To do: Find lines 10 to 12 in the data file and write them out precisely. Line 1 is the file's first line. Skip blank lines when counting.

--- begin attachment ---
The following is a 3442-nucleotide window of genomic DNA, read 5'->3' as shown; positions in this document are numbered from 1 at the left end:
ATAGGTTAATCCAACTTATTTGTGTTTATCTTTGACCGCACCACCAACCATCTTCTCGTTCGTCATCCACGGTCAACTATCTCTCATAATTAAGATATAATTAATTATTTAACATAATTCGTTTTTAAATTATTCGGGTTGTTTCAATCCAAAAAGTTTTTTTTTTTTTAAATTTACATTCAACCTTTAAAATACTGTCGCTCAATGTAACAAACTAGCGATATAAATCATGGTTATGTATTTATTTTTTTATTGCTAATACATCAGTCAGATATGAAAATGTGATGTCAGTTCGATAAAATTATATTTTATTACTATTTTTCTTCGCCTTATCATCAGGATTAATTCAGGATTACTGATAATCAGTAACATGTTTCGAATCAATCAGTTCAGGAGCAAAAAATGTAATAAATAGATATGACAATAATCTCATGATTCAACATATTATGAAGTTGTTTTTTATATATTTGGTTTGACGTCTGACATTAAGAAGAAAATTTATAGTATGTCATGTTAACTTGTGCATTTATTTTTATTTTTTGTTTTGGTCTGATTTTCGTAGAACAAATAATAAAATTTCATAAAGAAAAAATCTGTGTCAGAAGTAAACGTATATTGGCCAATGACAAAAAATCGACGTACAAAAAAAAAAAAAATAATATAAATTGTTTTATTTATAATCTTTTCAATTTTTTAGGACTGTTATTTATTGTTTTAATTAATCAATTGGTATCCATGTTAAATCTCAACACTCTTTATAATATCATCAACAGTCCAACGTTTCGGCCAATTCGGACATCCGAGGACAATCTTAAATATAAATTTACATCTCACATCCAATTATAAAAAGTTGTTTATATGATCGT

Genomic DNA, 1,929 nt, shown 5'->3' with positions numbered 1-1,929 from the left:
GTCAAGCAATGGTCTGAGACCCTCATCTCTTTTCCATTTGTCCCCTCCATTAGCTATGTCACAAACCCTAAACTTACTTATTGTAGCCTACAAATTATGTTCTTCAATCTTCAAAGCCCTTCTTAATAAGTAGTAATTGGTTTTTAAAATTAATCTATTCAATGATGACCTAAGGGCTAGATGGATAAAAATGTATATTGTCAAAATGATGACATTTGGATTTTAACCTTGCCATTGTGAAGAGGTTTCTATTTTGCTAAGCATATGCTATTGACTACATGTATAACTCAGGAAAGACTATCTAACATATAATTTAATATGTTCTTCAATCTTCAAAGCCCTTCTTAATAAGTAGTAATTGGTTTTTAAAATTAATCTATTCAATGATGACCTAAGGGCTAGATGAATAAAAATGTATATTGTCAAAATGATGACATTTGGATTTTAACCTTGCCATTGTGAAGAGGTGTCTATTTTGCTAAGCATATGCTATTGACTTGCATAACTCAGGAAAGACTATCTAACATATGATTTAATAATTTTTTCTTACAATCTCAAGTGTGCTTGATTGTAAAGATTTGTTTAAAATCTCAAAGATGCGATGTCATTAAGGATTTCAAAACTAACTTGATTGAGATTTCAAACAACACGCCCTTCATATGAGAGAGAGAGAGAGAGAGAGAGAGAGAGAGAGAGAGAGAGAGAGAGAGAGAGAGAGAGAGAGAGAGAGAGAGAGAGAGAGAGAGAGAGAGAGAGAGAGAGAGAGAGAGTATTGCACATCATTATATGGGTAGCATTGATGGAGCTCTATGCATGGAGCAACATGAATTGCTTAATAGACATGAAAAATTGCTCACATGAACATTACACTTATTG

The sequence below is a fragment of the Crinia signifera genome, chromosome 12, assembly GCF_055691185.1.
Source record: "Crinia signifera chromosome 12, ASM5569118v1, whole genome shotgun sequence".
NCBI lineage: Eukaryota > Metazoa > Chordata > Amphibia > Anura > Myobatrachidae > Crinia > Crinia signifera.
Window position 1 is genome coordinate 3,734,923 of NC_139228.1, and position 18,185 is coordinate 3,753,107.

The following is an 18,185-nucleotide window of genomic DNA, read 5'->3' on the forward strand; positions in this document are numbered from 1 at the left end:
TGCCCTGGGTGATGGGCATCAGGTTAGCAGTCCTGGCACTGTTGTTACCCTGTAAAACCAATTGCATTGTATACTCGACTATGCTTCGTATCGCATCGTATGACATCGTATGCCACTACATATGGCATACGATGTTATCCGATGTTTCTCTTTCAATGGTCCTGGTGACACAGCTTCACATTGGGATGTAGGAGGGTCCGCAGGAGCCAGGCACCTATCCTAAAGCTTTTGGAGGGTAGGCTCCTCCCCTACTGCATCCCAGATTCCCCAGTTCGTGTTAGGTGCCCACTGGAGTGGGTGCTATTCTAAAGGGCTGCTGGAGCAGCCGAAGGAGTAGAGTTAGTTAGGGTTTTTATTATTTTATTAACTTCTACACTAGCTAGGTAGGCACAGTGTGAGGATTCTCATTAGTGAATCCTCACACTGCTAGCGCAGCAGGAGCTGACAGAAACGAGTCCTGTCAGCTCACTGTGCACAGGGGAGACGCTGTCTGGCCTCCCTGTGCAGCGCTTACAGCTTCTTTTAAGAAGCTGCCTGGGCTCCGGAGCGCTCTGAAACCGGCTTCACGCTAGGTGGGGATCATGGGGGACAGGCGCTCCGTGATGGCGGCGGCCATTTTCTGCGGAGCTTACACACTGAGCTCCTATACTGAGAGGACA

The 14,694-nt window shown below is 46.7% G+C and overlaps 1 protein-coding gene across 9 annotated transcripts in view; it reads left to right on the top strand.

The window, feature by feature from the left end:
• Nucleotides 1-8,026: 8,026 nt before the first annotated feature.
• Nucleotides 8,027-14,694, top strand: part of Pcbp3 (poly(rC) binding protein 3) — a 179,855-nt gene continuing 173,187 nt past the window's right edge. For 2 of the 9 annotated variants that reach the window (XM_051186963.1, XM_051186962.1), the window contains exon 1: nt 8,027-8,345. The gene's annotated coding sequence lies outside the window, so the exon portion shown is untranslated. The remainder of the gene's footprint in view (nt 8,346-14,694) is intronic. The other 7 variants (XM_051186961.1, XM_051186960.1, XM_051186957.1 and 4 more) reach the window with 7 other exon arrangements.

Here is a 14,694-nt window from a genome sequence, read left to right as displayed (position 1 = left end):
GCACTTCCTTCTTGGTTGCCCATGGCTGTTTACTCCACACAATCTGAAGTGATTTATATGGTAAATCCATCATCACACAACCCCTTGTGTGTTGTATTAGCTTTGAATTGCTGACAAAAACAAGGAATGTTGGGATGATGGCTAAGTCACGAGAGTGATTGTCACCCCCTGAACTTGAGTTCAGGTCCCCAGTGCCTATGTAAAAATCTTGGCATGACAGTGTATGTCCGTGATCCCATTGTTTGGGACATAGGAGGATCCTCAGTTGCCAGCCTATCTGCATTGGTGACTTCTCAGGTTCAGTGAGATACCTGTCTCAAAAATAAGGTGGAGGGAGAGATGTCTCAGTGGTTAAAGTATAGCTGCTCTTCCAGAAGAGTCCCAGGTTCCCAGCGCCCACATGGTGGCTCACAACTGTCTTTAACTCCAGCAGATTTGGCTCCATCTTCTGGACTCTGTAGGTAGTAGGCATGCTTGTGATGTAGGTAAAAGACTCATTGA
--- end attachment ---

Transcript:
TGCCCTGGGTGATGGGCATCAGGTTAGCAGTCCTGGCACTGTTGTTACCCTGTAAAACCAATTGCATTGTATACTCGACTATGCTTCGTATCGCATCGTATGACATCGTATGCCACTACATATGGCATACGATGTTATCCGATGTTTCTCTTTCAATGGTCCTGGTGACACAGCTTCACATTGGGATGTAGGAGGGTCCGCAGGAGCCAGGCACCTATCCTAAAGCTTTTGGAGGGTAGGCTCCTCCCCTACTGCATCCCAGATTCCCCAGTTCGTGTTAGGTGCCCACTGGAGTGGGTGCTATTCTAAAGGGCTGCTGGAGCAGCCGAAGGAGTAGAGTTAGTTAGGGTTTTTATTATTTTATTAACTTCTACACTAGCTAGGTAGGCACAGTGTGAGGATTCTCATTAGTGAATCCTCACACTGCTAGCGCAGCAGGAGCTGACAGAAACGAGTCCTGTCAGCTCACTGTGCACAGGGGAGACGCTGTCTGGCCTCCCTGTGCAGCGCTTACAGCTTCTTTTAAGAAGCTGCCTGGGCTCCGGAGCGCTCTGAAACCGGCTTCACGCTAGGTGGGGATCATGGGGGACAGGCGCTCCGTGATGGCGGCGGCCATTTTCTGCGGAGCTTACACACTGAGCTCCTATACTGAGAGGACA

The 14,694-nt window shown below is 46.7% G+C and overlaps 1 protein-coding gene across 9 annotated transcripts in view; it reads left to right on the top strand.

The window, feature by feature from the left end: